It is important to plan ahead before your visit to the Valley of the Kings, this is because there are a huge number of different tombs to visit however standard entry tickets only permit the entrance to 3 different tombs per person, therefore it’s advisable to decide which tombs you are most interested in seeing in advance to make the most of your visit.
5. Mortuary Temple of Hatshepsut
Enveloped by towering limestone cliffs, this Temple dramatically blends into its surrounding scenery, composed of pillars and statues set across multiple tiers this structure is considered one of the most beautiful and well preserved in all of Egypt. It was constructed during the reign of Pharoah Hatshepsut from 1479 to 1458 BC, who was one of the few female Pharaohs to ever rule. She interestingly declared herself to be a man, portraying herself in statues with a male body and a false beard, she is praised for bringing a period of prosperity and stability. The temple itself is designed to resemble a palace and its design is unique within Egyptian architecture. The Temple itself is located right next to the Valley of the Kings which puts in a convenient position to visit in one trip alongside the tombs.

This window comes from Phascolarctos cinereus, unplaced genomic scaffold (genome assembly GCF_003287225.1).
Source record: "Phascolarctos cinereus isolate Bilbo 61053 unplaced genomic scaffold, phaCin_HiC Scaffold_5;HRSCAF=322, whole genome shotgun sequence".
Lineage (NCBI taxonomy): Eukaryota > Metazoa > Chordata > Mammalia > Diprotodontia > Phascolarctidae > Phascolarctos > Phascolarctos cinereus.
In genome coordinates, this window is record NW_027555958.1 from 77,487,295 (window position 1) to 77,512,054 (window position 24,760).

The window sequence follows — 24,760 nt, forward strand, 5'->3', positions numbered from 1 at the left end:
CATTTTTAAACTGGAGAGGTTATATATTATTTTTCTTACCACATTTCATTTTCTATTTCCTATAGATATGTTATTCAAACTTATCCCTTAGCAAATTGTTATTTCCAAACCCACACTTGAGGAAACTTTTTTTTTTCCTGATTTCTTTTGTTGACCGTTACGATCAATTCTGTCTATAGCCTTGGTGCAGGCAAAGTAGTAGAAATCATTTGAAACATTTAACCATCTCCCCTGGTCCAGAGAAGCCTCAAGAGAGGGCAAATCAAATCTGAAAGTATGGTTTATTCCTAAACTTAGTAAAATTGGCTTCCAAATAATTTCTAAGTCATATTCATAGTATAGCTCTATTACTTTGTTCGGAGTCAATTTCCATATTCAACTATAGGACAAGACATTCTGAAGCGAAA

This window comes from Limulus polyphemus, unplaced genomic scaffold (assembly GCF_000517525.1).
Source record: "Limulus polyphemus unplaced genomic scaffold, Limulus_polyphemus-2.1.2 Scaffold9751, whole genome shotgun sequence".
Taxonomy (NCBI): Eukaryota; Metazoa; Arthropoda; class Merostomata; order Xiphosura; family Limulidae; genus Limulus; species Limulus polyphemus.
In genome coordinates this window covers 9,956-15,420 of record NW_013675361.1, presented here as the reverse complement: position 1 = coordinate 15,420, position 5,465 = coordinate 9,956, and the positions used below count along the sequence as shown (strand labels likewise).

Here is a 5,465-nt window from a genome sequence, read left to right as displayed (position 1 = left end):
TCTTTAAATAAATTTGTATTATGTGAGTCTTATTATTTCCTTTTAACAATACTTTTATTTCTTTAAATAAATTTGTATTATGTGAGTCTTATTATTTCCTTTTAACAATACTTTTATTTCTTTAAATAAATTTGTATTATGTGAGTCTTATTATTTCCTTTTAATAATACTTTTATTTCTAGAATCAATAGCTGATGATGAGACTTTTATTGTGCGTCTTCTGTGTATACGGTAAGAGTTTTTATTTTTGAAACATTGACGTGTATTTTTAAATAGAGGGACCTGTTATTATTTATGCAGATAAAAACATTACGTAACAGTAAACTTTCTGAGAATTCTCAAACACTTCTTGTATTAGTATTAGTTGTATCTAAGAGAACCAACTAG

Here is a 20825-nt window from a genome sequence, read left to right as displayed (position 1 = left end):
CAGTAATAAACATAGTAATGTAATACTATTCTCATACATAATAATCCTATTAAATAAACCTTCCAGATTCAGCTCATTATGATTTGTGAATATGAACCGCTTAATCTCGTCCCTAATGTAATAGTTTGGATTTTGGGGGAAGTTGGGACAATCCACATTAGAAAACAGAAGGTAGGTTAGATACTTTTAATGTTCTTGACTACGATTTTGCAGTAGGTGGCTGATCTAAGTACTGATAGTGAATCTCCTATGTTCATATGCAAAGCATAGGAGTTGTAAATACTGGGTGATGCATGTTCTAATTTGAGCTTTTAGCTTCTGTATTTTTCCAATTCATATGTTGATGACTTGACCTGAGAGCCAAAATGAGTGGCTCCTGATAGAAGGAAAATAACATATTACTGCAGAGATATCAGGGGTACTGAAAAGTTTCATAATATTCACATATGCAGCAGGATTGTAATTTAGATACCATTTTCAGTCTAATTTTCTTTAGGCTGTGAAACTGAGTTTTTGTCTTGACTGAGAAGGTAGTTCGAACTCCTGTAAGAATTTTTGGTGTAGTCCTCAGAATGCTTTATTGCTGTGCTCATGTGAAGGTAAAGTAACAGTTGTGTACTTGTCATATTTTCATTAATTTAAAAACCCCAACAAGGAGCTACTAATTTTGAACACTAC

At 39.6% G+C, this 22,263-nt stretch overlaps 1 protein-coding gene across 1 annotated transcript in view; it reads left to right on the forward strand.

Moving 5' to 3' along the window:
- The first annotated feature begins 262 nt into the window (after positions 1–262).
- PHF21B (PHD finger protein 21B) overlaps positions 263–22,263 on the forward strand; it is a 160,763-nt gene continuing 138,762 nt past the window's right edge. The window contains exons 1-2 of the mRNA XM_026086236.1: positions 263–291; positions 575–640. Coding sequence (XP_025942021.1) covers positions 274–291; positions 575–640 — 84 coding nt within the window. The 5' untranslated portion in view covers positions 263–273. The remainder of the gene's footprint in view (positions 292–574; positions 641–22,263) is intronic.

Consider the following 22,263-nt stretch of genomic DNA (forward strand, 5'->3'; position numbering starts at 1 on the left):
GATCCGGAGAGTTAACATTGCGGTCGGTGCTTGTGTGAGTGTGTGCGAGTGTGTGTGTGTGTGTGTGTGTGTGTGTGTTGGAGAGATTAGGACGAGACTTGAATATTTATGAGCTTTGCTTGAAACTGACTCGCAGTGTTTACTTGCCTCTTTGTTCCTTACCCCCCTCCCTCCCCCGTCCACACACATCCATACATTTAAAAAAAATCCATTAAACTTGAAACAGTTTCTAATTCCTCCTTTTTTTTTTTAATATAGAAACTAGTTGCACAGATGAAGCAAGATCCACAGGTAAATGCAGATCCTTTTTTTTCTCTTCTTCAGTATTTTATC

When visiting the Temple, you will have to pass through a mini souk in order to reach the site itself, expect a very enthusiastic welcome from the vendors who are very insistent on you purchasing their wares, so unless you are in search of an overpriced plastic pyramid its best to keep your head down and keep walking, they will eventually lose interest.